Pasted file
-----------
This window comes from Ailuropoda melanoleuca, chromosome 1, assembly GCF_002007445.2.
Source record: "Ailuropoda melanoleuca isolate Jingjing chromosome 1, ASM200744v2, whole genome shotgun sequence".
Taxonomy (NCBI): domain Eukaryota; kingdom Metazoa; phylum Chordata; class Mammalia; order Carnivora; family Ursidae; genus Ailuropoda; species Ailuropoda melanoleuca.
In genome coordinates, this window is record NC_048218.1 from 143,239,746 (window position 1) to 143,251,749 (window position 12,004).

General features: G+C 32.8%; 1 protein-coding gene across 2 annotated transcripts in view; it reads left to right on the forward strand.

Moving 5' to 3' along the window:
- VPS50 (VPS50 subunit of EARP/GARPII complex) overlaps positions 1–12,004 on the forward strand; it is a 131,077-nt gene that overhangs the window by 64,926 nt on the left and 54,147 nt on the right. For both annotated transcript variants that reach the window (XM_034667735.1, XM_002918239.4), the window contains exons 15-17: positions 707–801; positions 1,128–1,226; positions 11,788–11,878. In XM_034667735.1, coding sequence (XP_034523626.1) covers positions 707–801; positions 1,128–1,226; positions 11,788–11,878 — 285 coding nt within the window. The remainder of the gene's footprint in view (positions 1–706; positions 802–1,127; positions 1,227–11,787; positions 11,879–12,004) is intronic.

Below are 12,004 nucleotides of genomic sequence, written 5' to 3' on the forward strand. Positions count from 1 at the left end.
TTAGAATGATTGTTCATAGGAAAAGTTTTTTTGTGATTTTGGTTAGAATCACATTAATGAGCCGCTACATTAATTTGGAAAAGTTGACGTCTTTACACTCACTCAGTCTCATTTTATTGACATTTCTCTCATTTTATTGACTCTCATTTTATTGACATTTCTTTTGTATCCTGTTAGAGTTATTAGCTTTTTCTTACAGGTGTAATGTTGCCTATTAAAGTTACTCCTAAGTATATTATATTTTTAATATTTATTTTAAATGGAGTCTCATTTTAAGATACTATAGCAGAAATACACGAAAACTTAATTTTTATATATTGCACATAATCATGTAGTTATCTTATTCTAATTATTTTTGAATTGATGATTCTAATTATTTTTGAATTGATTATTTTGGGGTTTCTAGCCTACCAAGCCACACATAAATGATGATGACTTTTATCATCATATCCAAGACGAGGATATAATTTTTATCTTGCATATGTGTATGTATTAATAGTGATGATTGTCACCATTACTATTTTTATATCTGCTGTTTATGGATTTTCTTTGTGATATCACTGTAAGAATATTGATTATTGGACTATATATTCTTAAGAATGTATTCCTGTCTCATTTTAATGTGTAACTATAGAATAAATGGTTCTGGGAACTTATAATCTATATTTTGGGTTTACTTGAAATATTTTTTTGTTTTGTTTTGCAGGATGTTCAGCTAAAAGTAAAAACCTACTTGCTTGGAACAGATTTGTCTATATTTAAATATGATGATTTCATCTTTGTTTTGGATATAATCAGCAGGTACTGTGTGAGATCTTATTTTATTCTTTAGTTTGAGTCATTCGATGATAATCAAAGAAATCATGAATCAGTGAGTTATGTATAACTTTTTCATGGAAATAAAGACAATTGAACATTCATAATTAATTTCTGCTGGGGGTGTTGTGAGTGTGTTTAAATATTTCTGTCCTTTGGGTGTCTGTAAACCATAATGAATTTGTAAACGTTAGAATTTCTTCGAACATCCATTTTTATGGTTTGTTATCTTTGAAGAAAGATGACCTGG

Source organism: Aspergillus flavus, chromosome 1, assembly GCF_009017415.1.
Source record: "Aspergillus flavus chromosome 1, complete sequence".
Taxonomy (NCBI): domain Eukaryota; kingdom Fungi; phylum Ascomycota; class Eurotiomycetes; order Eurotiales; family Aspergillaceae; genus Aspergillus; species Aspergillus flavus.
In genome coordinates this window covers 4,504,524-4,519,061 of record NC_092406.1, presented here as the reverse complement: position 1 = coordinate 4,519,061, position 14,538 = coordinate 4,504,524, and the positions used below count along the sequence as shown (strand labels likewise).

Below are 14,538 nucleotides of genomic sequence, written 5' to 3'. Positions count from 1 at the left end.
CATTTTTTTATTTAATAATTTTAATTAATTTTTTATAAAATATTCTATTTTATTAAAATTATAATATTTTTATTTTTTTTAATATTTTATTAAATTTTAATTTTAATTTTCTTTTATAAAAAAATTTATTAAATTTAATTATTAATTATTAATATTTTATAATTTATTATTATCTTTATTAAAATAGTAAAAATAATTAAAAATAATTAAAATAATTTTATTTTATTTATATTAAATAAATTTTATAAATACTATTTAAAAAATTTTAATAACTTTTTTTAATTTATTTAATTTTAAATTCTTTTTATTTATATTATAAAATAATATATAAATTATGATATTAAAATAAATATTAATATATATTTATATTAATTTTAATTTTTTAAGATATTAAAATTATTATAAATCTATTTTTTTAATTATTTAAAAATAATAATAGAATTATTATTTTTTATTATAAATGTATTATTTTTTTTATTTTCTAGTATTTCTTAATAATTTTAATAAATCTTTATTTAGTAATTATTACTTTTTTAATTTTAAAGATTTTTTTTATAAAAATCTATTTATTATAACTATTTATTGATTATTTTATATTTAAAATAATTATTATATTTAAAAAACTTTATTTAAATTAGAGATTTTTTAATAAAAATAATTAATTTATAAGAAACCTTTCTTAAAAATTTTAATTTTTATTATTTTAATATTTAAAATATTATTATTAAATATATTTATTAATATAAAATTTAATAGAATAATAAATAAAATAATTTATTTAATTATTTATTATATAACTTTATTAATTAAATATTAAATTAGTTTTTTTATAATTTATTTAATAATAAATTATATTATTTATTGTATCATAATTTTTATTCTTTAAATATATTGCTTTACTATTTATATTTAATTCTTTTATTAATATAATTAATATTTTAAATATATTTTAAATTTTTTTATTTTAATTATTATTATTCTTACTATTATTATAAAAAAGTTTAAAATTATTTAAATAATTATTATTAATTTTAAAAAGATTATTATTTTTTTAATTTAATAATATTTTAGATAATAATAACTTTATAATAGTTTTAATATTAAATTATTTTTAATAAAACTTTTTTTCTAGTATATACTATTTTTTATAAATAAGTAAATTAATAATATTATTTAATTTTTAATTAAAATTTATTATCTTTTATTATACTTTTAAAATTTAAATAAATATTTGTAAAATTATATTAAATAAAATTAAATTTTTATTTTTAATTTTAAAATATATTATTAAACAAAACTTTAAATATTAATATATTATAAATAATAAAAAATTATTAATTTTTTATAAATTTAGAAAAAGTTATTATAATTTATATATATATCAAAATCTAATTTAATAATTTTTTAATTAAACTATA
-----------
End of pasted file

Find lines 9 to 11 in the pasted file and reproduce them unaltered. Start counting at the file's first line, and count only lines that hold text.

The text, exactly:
TTAGAATGATTGTTCATAGGAAAAGTTTTTTTGTGATTTTGGTTAGAATCACATTAATGAGCCGCTACATTAATTTGGAAAAGTTGACGTCTTTACACTCACTCAGTCTCATTTTATTGACATTTCTCTCATTTTATTGACTCTCATTTTATTGACATTTCTTTTGTATCCTGTTAGAGTTATTAGCTTTTTCTTACAGGTGTAATGTTGCCTATTAAAGTTACTCCTAAGTATATTATATTTTTAATATTTATTTTAAATGGAGTCTCATTTTAAGATACTATAGCAGAAATACACGAAAACTTAATTTTTATATATTGCACATAATCATGTAGTTATCTTATTCTAATTATTTTTGAATTGATGATTCTAATTATTTTTGAATTGATTATTTTGGGGTTTCTAGCCTACCAAGCCACACATAAATGATGATGACTTTTATCATCATATCCAAGACGAGGATATAATTTTTATCTTGCATATGTGTATGTATTAATAGTGATGATTGTCACCATTACTATTTTTATATCTGCTGTTTATGGATTTTCTTTGTGATATCACTGTAAGAATATTGATTATTGGACTATATATTCTTAAGAATGTATTCCTGTCTCATTTTAATGTGTAACTATAGAATAAATGGTTCTGGGAACTTATAATCTATATTTTGGGTTTACTTGAAATATTTTTTTGTTTTGTTTTGCAGGATGTTCAGCTAAAAGTAAAAACCTACTTGCTTGGAACAGATTTGTCTATATTTAAATATGATGATTTCATCTTTGTTTTGGATATAATCAGCAGGTACTGTGTGAGATCTTATTTTATTCTTTAGTTTGAGTCATTCGATGATAATCAAAGAAATCATGAATCAGTGAGTTATGTATAACTTTTTCATGGAAATAAAGACAATTGAACATTCATAATTAATTTCTGCTGGGGGTGTTGTGAGTGTGTTTAAATATTTCTGTCCTTTGGGTGTCTGTAAACCATAATGAATTTGTAAACGTTAGAATTTCTTCGAACATCCATTTTTATGGTTTGTTATCTTTGAAGAAAGATGACCTGG

Source organism: Aspergillus flavus, chromosome 1, assembly GCF_009017415.1.
Source record: "Aspergillus flavus chromosome 1, complete sequence".